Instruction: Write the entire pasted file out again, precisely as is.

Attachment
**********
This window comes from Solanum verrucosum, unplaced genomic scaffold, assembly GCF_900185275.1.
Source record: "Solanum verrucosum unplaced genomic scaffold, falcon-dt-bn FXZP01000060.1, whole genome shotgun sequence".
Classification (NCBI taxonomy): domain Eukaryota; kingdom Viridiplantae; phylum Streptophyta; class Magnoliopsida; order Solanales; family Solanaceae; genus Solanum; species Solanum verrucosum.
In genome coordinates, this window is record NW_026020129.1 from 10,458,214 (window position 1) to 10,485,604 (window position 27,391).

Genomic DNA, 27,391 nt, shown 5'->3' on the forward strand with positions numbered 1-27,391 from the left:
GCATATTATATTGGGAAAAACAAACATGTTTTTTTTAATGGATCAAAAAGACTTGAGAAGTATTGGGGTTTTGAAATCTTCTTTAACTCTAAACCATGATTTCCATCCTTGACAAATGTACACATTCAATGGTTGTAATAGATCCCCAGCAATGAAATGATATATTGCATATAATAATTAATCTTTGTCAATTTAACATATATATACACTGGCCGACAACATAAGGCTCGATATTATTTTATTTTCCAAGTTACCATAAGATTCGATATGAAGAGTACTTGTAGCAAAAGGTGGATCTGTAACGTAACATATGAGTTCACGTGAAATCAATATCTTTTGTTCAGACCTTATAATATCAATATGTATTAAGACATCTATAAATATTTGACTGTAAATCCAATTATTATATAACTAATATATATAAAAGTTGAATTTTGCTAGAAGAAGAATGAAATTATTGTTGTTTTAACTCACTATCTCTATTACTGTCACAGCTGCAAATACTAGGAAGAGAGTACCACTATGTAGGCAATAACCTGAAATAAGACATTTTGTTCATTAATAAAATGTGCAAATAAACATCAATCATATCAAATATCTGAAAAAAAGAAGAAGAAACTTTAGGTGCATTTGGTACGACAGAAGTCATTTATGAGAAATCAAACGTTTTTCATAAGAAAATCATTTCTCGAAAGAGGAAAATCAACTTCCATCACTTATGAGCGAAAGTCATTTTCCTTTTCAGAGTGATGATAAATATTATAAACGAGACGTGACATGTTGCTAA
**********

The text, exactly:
This window comes from Solanum verrucosum, unplaced genomic scaffold, assembly GCF_900185275.1.
Source record: "Solanum verrucosum unplaced genomic scaffold, falcon-dt-bn FXZP01000060.1, whole genome shotgun sequence".
Classification (NCBI taxonomy): domain Eukaryota; kingdom Viridiplantae; phylum Streptophyta; class Magnoliopsida; order Solanales; family Solanaceae; genus Solanum; species Solanum verrucosum.
In genome coordinates, this window is record NW_026020129.1 from 10,458,214 (window position 1) to 10,485,604 (window position 27,391).

Genomic DNA, 27,391 nt, shown 5'->3' on the forward strand with positions numbered 1-27,391 from the left:
GCATATTATATTGGGAAAAACAAACATGTTTTTTTTAATGGATCAAAAAGACTTGAGAAGTATTGGGGTTTTGAAATCTTCTTTAACTCTAAACCATGATTTCCATCCTTGACAAATGTACACATTCAATGGTTGTAATAGATCCCCAGCAATGAAATGATATATTGCATATAATAATTAATCTTTGTCAATTTAACATATATATACACTGGCCGACAACATAAGGCTCGATATTATTTTATTTTCCAAGTTACCATAAGATTCGATATGAAGAGTACTTGTAGCAAAAGGTGGATCTGTAACGTAACATATGAGTTCACGTGAAATCAATATCTTTTGTTCAGACCTTATAATATCAATATGTATTAAGACATCTATAAATATTTGACTGTAAATCCAATTATTATATAACTAATATATATAAAAGTTGAATTTTGCTAGAAGAAGAATGAAATTATTGTTGTTTTAACTCACTATCTCTATTACTGTCACAGCTGCAAATACTAGGAAGAGAGTACCACTATGTAGGCAATAACCTGAAATAAGACATTTTGTTCATTAATAAAATGTGCAAATAAACATCAATCATATCAAATATCTGAAAAAAAGAAGAAGAAACTTTAGGTGCATTTGGTACGACAGAAGTCATTTATGAGAAATCAAACGTTTTTCATAAGAAAATCATTTCTCGAAAGAGGAAAATCAACTTCCATCACTTATGAGCGAAAGTCATTTTCCTTTTCAGAGTGATGATAAATATTATAAACGAGACGTGACATGTTGCTAA